KARACHI: FIFA’s Member Associations Committee finally seems to have had enough. And that could mean that the Pakistan Football Federation (PFF) dispute is finally resolved, despite a looming FIFA ban.
With Pakistan football having come to a standstill for the last two years, and with seemingly no progress made since FIFA gave the PFF faction led by Faisal Saleh Hayat a two-year mandate to ratify statutes and hold fresh elections in September 2015, it’s Member Associations Committee has put its foot down and called for stringent measures for a similar directive.
It comes following a request by Asian Football Confederation (AFC) to the world’s football governing body in May to give Hayat’s PFF two more years so that “meaningful reforms can be undertaken”.
“It was discussed that the potential extension of the deadline [from 30 September 2017 to 30 June 2019] to revise the PFF statutes and organise elections will be conditional on the strict implementation of an action plan and a regular reporting mechanism,” a FIFA spokesperson told Dawn on the discussions that took place during the committee’s meeting last week.
The Member Associations Committee, however, also pointed out that an administrator has been appointed by the court to manage PFF affairs. And that, it said, could be grounds for a ban.
The PFF dispute began after a controversial election of the Punjab Football Association (PFA) in April 2015 that saw the country’s football governing body split into two factions heading into its presidential poll in June.
With both factions heading into elections, the Lahore High Court intervened and ordered a stay on the elections but the Hayat group went ahead and conducted the election in the presence of an AFC observer. It was a move that saw the LHC appoint an administrator to control the PFF affairs until the matter is resolved.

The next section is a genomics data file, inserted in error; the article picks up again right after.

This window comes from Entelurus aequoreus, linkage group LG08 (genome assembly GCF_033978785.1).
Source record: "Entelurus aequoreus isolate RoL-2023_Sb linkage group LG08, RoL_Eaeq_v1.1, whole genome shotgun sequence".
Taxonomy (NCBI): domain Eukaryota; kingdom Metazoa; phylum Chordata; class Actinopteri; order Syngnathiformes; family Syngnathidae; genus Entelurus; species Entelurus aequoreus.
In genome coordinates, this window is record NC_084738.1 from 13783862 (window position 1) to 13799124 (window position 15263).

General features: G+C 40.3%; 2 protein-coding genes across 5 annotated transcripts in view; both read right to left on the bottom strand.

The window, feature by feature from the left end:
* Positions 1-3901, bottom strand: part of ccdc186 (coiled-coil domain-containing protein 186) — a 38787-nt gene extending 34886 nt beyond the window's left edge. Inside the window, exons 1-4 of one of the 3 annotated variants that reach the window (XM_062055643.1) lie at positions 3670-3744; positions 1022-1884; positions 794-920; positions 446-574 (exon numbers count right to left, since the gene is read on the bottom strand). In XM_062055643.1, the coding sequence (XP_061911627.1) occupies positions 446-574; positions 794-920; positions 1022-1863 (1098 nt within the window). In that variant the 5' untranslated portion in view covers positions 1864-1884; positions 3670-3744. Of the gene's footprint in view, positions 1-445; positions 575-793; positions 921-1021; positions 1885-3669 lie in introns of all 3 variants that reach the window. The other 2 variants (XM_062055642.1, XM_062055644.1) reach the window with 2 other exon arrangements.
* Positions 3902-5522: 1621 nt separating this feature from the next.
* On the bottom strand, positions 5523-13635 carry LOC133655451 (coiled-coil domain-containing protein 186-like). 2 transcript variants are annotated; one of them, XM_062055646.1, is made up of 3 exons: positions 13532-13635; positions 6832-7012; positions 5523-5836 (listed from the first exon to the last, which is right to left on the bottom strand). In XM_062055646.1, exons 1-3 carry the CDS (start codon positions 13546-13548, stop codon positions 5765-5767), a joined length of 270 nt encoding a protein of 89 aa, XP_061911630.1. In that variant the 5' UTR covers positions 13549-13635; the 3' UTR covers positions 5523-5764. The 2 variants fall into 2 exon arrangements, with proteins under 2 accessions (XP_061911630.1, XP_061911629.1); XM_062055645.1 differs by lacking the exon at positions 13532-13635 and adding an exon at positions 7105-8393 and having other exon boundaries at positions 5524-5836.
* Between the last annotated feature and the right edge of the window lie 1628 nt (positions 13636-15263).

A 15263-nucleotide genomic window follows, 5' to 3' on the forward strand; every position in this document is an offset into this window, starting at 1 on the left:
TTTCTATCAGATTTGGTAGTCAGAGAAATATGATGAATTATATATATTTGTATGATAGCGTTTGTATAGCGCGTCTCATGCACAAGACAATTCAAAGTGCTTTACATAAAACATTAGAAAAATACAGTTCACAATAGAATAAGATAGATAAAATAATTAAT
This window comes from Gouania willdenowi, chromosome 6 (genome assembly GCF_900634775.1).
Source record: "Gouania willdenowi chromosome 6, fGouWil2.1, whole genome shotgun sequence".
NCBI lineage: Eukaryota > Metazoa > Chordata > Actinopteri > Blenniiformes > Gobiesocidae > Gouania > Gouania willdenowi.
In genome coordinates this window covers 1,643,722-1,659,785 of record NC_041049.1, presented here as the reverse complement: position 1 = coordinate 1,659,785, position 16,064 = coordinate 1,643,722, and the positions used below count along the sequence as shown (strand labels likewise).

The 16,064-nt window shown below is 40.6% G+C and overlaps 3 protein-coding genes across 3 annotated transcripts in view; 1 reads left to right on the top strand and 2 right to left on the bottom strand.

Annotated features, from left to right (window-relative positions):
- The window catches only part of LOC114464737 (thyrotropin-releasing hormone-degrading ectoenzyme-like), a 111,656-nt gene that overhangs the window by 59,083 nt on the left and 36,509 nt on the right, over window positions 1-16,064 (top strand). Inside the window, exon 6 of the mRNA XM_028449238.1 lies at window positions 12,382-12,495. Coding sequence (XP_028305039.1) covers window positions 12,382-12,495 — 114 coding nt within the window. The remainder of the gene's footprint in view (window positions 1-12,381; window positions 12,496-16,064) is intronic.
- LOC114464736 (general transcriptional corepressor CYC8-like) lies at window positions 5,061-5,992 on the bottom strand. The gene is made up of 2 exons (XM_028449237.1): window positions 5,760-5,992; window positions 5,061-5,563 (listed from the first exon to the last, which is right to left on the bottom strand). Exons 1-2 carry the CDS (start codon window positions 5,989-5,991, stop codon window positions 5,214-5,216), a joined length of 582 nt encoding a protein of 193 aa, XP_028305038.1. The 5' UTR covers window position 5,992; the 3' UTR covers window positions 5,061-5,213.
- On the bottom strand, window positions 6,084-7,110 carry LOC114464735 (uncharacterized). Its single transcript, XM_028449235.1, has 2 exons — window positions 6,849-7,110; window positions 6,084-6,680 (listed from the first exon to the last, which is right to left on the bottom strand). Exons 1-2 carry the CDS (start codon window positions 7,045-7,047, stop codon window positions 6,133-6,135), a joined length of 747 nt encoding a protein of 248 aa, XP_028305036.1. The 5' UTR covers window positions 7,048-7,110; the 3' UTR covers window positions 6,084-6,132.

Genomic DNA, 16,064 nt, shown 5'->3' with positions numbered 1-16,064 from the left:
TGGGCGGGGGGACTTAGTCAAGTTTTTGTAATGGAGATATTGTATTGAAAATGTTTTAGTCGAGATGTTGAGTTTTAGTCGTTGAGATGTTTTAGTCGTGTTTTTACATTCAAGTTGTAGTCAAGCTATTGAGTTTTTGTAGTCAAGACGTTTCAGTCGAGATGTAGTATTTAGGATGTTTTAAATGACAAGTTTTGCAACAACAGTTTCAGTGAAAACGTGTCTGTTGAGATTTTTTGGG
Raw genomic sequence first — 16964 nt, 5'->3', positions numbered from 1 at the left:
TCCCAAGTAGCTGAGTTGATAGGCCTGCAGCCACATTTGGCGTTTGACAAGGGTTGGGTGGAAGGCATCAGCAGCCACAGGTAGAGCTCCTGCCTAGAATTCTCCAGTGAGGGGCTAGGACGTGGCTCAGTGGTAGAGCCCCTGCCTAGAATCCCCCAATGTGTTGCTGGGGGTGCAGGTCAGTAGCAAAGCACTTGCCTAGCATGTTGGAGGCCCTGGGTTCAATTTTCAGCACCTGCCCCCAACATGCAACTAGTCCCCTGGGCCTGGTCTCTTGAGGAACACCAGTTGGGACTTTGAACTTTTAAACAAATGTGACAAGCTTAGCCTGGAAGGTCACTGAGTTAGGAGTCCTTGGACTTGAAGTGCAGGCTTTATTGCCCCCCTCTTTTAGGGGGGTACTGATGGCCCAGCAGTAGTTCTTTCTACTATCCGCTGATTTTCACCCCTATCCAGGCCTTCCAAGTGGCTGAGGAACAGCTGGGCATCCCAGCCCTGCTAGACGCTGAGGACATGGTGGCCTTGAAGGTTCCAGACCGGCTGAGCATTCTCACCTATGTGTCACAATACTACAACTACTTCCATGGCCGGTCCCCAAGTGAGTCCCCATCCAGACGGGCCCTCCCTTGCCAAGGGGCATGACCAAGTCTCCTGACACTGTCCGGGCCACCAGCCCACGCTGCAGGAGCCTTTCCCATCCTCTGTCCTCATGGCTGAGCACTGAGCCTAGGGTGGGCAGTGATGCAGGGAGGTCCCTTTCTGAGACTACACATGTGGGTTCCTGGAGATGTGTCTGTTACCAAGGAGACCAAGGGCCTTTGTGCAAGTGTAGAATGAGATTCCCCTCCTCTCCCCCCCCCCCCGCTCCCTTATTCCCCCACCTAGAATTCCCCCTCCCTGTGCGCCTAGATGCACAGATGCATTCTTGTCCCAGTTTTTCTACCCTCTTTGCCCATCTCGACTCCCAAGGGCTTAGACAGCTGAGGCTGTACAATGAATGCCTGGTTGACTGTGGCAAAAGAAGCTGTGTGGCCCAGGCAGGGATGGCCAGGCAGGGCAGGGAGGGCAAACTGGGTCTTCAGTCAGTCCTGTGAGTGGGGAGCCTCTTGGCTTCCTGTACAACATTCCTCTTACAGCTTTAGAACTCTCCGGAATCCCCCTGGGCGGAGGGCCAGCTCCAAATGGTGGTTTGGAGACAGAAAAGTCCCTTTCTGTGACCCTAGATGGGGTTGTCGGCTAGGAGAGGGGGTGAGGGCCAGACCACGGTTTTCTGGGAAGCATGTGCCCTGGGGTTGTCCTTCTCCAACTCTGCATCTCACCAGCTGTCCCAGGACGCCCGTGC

“The Committee pointed out that, while court proceedings are still ongoing, the court appointed administrator continues to occupy the PFF offices and to control its accounts,” added the FIFA spokesperson.
“Therefore, the Committee decided that if the PFF offices and access to the PFF accounts are not returned to the PFF leadership — led by Mr Makhdoom Syed Faisal Saleh Hayat — by 31 July 2017, it would recommend to the FIFA Council to suspend the PFF for contravening its obligations under articles 14 and 19 of the FIFA Statutes.”
The relevant clauses seem to be regarding third party influence but member associations are also required to “ratify statutes that are in accordance with the requirements of the FIFA Standard Statutes”.
One of the major reasons for the PFF splitting into two factions were several changes made to the PFF constitution, with Hayat’s opponents claiming they were meant to keep him in power, and on a seat he’s held on since 2003.
It remains to be seen whether the Bureau of the FIFA Council, which has the FIFA president and presidents of all six continental confederations, goes forth with the ban.
For the last few years, the AFC has been pressing its support to keep Hayat in power and a ban could detrimental for that plan despite the faction led by him repeatedly threatening that it would be coming.
A FIFA ban usually leads to an interim committee being formed to conduct the elections. Till the election date is finalised, football activity is resumed while there are also integrity checks on election candidates.
Published in Dawn, July 13th, 2017